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March 16, 2018

Jn 7:1-2, 10, 25-30

The Jews were looking for an opportunity to kill him. Now the Jewish festival of Booths was near. But after his brothers had gone to the festival, then he also went, not publicly but as it were in secret. Now some of the people of Jerusalem were saying, “Is not this the man whom they are trying to kill? And here he is, speaking openly, but they say nothing to him! Can it be that the authorities really know that this is the Messiah? Yet we know where this man is from; but when the Messiah comes, no one will know where he is from.”

Then Jesus cried out as he was teaching in the temple, “You know me, and you know where I am from. I have not come on my own. But the one who sent me is true, and you do not know him. I know him, because I am from him, and he sent me.” Then they tried to arrest him, but no one laid hands on him, because his hour had not yet come.

New Revised Standard Version, copyright 1989, by the National Council of the Churches of Christ in the United States of America. Used by permission. All rights reserved. USCCB approved.

Returning to our roots

In John’s Gospel we witness Jesus traveling through Judea, knowing full well that the Jews were trying to kill him. He goes anyway, perhaps wanting to be with his brothers and not alone, to the annual Feast of Tabernacles. I found myself drawn into the images of this Feast of Sukkot or Ingathering where they set up booths reminding them of their frailties and dependence on the Lord … just as their Jewish ancestors recalled their roots and God’s protective care everywhere.

Jesus also reminds me of the importance of making time and space for the Lord, especially on our Lenten journeys. Do I carve out some quiet time to return to my own roots … to reflect on my own ancestral strengths and wisdom while in the presence of God?

How might I might respond to being with my sisters and brothers by taking some risks, being open and vulnerable by my words … all the while calling upon God for recognition of my inner resources and strength?

—Vicki Simon is the director of the Ignatian Volunteer Corps in St. Louis.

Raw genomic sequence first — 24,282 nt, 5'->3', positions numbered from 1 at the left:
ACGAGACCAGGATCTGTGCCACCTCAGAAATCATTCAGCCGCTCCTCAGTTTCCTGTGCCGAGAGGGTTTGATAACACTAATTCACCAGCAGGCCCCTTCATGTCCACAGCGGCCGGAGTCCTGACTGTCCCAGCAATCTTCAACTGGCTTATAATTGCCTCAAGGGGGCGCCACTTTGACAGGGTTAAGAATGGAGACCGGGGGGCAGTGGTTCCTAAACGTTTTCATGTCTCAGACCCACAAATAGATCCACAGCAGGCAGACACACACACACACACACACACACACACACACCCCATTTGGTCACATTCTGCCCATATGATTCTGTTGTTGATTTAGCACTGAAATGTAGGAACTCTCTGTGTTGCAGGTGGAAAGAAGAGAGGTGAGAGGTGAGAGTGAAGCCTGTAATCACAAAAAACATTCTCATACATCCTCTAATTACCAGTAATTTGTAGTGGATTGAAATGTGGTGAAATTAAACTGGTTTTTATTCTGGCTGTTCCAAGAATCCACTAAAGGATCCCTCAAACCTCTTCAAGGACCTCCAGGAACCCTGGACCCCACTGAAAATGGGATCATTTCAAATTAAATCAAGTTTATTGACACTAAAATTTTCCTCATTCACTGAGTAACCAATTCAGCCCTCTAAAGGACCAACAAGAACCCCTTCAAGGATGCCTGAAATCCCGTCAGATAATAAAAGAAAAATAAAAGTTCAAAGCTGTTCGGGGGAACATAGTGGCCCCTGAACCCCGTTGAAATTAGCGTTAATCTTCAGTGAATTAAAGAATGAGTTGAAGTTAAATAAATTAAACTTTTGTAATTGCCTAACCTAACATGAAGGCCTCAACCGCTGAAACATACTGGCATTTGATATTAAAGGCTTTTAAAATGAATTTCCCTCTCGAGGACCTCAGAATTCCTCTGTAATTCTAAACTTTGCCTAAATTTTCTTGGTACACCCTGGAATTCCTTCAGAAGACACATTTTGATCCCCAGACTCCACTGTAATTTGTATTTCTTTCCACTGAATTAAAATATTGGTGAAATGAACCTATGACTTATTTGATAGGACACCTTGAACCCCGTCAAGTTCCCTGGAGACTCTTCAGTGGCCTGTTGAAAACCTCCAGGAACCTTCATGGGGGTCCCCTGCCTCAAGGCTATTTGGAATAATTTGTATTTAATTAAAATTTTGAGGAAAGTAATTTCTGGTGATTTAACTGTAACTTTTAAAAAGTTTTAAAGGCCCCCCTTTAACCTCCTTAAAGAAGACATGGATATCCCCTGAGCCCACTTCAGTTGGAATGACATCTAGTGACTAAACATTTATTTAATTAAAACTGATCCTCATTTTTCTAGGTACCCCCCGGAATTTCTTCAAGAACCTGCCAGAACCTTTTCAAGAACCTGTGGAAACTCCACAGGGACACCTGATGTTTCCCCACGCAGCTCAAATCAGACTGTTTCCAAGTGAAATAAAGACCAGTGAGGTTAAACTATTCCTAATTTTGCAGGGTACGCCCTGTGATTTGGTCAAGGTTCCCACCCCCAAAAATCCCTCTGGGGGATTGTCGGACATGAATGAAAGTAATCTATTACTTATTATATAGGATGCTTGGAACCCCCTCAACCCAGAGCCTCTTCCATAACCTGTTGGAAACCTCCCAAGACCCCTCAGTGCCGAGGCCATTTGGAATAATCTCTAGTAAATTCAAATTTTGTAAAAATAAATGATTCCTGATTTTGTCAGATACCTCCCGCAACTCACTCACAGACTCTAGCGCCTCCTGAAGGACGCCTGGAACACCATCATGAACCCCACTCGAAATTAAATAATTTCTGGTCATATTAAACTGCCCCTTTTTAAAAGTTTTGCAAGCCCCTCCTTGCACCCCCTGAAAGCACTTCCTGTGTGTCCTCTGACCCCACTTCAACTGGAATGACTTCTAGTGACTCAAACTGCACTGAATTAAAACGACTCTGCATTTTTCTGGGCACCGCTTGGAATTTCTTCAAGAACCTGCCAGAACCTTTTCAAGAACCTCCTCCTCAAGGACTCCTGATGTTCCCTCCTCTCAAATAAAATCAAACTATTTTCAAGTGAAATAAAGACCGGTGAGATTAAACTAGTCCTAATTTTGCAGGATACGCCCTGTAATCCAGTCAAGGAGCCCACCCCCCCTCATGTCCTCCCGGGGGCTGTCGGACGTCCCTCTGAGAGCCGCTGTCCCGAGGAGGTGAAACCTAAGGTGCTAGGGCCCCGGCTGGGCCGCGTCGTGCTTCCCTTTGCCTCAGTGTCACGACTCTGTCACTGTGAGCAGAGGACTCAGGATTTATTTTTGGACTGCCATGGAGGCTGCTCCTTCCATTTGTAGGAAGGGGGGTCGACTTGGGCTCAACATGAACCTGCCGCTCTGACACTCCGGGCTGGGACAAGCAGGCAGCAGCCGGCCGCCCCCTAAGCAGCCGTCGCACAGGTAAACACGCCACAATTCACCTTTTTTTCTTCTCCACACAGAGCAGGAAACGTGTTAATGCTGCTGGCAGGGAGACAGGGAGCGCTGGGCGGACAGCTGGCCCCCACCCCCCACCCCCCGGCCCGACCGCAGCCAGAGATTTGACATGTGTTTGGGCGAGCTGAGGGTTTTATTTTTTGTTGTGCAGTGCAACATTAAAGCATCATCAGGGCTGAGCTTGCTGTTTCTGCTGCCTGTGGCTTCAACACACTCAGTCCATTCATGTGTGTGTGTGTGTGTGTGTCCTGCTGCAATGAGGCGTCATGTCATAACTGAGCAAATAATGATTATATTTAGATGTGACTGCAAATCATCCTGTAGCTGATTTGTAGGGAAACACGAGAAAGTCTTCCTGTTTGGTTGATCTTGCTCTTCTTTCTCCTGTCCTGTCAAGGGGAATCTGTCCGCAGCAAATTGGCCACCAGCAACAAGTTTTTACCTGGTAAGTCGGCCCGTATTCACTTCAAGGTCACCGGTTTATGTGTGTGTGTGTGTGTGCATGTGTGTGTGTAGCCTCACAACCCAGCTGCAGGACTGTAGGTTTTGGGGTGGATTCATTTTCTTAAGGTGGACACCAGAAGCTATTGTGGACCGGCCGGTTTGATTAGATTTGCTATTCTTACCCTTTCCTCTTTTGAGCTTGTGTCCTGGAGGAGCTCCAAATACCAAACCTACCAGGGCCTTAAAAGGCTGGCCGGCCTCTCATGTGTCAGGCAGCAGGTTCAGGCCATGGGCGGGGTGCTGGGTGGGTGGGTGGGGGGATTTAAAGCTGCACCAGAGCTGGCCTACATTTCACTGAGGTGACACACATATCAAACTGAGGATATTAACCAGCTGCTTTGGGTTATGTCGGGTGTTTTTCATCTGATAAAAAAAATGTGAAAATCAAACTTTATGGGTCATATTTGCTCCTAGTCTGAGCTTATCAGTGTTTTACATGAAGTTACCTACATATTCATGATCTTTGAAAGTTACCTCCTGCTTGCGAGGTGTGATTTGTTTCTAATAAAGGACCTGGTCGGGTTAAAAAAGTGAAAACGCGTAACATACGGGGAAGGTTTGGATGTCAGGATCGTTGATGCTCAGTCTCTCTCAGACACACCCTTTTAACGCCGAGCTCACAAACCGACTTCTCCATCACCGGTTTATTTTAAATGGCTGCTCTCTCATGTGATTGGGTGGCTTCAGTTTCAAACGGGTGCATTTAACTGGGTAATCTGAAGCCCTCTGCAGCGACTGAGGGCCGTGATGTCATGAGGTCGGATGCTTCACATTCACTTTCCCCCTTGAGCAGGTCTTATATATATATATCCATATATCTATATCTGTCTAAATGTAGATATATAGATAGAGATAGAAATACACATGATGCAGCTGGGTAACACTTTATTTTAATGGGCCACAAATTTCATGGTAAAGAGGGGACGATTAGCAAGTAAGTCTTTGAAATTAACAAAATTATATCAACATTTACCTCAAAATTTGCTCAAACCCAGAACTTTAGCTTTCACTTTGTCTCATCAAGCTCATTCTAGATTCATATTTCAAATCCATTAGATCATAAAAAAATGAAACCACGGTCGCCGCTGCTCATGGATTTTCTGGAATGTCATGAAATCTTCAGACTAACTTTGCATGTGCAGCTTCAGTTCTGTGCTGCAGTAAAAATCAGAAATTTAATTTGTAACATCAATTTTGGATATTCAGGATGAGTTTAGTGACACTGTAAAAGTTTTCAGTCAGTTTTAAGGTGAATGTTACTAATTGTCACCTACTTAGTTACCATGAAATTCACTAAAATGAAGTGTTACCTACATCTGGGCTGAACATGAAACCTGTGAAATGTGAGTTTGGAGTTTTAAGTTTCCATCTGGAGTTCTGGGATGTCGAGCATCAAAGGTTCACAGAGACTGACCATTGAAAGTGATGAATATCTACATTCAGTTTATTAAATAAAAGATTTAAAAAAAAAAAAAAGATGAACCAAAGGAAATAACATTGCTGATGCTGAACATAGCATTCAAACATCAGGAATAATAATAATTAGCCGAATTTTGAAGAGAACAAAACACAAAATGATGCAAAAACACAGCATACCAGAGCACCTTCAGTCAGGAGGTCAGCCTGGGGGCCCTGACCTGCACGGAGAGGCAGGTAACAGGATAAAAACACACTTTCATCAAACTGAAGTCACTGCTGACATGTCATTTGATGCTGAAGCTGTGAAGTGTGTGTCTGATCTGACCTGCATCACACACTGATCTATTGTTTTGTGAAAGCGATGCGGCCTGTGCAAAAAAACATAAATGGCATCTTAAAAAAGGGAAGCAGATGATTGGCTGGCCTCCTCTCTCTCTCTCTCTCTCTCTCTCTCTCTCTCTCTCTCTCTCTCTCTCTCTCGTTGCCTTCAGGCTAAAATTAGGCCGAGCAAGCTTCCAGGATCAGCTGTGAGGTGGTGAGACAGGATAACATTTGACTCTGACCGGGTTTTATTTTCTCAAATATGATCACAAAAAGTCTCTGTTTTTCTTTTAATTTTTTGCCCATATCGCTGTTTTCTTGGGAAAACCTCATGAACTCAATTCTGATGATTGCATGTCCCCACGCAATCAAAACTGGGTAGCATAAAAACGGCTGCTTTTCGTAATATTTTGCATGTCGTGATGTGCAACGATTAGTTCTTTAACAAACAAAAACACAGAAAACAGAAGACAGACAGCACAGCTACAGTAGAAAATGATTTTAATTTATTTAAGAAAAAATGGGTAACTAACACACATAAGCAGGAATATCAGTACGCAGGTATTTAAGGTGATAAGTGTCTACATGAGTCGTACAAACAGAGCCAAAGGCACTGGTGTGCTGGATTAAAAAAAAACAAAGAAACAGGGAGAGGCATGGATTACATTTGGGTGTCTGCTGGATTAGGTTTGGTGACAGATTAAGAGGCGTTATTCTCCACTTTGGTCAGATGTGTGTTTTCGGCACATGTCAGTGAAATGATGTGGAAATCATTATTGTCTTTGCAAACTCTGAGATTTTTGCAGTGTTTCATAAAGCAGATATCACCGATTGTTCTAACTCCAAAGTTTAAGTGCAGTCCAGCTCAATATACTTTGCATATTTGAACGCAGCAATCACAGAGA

Prayer

Jesus accompany us on our Lenten roads to Jerusalem. As we gather in our own communities, remind us of our need of you and your promise to be with us always. Give us the courage to speak your truth and be witnesses of your mercy and compassion in our troubled world.

—Vicki Simon

 


Please share the Good Word with your friends!

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March 16, 2018

Jn 7:1-2, 10, 25-30

The Jews were looking for an opportunity to kill him. Now the Jewish festival of Booths was near. But after his brothers had gone to the festival, then he also went, not publicly but as it were in secret. Now some of the people of Jerusalem were saying, “Is not this the man whom they are trying to kill? And here he is, speaking openly, but they say nothing to him! Can it be that the authorities really know that this is the Messiah? Yet we know where this man is from; but when the Messiah comes, no one will know where he is from.”

Then Jesus cried out as he was teaching in the temple, “You know me, and you know where I am from. I have not come on my own. But the one who sent me is true, and you do not know him. I know him, because I am from him, and he sent me.” Then they tried to arrest him, but no one laid hands on him, because his hour had not yet come.

New Revised Standard Version, copyright 1989, by the National Council of the Churches of Christ in the United States of America. Used by permission. All rights reserved. USCCB approved.

Returning to our roots

In John’s Gospel we witness Jesus traveling through Judea, knowing full well that the Jews were trying to kill him. He goes anyway, perhaps wanting to be with his brothers and not alone, to the annual Feast of Tabernacles. I found myself drawn into the images of this Feast of Sukkot or Ingathering where they set up booths reminding them of their frailties and dependence on the Lord … just as their Jewish ancestors recalled their roots and God’s protective care everywhere.

Jesus also reminds me of the importance of making time and space for the Lord, especially on our Lenten journeys. Do I carve out some quiet time to return to my own roots … to reflect on my own ancestral strengths and wisdom while in the presence of God?

How might I might respond to being with my sisters and brothers by taking some risks, being open and vulnerable by my words … all the while calling upon God for recognition of my inner resources and strength?

—Vicki Simon is the director of the Ignatian Volunteer Corps in St. Louis.

Prayer

Jesus accompany us on our Lenten roads to Jerusalem. As we gather in our own communities, remind us of our need of you and your promise to be with us always. Give us the courage to speak your truth and be witnesses of your mercy and compassion in our troubled world.

—Vicki Simon

 


Please share the Good Word with your friends!